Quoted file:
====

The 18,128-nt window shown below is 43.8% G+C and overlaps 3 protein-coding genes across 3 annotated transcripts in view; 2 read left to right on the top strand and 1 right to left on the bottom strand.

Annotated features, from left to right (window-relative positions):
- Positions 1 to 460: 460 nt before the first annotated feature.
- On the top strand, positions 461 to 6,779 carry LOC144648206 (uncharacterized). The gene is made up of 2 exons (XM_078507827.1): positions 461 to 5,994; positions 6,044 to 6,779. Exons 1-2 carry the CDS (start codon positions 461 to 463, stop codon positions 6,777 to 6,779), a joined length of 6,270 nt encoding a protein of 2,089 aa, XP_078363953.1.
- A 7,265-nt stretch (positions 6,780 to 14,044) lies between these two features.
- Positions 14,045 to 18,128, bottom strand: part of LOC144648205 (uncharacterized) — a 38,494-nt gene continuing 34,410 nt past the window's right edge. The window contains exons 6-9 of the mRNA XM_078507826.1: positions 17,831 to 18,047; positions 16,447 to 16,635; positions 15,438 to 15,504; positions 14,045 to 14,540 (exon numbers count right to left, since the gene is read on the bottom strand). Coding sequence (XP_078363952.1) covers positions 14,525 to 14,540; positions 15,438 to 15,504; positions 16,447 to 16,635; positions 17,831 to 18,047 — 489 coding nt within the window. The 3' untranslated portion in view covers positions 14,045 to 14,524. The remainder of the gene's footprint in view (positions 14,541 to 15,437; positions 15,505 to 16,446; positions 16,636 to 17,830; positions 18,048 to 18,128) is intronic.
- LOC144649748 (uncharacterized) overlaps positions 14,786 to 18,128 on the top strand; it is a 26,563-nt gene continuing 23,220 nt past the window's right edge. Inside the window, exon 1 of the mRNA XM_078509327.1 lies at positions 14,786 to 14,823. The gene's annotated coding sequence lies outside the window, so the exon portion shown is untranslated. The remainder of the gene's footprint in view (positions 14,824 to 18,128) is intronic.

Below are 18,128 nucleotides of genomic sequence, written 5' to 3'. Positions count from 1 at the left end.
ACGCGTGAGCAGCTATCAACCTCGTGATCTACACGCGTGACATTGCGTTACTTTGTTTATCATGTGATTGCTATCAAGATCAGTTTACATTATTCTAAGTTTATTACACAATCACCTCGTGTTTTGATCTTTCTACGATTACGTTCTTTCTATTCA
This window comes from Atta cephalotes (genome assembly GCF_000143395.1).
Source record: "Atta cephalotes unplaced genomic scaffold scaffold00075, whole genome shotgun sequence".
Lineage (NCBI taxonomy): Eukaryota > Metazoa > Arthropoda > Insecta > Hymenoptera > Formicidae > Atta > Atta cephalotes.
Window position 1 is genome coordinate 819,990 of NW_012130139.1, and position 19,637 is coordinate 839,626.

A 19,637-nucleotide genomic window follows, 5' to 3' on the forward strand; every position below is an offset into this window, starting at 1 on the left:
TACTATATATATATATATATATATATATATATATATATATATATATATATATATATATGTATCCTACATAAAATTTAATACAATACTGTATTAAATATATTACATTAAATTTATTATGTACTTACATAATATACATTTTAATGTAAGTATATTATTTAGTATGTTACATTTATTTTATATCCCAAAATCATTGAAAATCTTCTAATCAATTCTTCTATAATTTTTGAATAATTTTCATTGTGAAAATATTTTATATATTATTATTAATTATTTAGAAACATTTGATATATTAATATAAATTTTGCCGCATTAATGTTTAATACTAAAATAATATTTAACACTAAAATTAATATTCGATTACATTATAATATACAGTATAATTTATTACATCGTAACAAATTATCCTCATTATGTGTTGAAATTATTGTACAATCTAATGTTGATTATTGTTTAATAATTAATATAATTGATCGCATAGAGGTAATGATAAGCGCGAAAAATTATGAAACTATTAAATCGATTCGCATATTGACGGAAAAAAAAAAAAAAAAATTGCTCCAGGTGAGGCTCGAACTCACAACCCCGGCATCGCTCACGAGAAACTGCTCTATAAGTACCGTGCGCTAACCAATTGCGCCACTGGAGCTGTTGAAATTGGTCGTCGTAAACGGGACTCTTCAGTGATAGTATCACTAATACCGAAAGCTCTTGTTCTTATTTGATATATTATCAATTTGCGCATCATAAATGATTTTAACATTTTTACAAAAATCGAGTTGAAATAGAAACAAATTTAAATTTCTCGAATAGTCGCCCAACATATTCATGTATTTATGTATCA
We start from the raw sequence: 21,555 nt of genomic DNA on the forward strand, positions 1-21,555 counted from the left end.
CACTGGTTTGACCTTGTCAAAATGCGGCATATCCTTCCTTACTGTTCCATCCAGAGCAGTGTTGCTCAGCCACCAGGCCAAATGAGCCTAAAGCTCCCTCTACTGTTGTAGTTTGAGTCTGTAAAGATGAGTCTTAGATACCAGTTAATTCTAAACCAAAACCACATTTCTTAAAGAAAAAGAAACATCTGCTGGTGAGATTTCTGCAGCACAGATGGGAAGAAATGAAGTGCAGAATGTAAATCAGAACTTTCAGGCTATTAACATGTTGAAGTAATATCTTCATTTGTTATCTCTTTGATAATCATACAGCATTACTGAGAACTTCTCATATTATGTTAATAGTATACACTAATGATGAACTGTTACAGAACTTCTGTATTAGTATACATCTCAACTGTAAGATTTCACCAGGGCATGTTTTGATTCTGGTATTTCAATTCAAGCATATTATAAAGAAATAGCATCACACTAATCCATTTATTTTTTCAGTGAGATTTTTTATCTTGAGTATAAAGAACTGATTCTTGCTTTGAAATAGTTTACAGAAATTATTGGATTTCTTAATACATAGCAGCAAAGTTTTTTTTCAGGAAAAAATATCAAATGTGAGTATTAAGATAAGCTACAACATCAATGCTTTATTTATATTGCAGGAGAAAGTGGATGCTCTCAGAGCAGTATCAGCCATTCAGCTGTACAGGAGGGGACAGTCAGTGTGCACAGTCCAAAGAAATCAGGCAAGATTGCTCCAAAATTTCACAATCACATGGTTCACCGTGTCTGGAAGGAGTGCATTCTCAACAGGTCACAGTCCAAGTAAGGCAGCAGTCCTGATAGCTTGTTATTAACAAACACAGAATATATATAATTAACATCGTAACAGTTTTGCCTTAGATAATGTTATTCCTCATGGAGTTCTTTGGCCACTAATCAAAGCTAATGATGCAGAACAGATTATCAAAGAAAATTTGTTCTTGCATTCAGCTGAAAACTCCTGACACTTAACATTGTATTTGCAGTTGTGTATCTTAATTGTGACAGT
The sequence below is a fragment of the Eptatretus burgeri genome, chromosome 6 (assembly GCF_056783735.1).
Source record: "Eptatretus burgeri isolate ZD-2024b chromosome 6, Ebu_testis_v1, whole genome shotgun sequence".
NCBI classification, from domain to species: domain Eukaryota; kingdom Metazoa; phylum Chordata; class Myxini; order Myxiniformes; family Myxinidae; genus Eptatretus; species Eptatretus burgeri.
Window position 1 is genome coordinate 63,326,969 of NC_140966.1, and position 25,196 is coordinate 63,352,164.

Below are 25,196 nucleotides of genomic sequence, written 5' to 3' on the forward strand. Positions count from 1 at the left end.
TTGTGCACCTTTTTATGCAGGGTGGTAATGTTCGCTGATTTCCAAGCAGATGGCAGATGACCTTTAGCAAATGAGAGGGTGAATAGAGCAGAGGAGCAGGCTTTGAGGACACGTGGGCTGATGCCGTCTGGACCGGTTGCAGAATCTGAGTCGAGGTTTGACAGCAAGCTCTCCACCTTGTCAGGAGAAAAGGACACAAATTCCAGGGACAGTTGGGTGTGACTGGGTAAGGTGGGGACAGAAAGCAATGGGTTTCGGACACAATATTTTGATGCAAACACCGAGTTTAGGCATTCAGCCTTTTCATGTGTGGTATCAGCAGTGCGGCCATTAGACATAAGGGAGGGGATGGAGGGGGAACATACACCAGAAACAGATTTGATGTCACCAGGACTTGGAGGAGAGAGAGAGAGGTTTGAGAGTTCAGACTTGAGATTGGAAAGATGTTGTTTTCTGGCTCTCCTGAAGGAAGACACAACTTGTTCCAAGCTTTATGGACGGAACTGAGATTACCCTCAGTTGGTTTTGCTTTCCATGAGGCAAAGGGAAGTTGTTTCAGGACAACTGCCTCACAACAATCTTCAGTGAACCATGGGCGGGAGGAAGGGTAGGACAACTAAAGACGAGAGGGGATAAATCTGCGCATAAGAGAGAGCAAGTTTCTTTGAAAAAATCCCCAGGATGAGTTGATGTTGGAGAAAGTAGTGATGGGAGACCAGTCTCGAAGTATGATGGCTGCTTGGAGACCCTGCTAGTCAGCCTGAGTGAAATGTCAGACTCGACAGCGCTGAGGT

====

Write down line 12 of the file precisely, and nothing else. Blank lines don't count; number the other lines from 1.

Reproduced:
Lineage (NCBI taxonomy): Eukaryota > Metazoa > Arthropoda > Insecta > Hymenoptera > Formicidae > Atta > Atta cephalotes.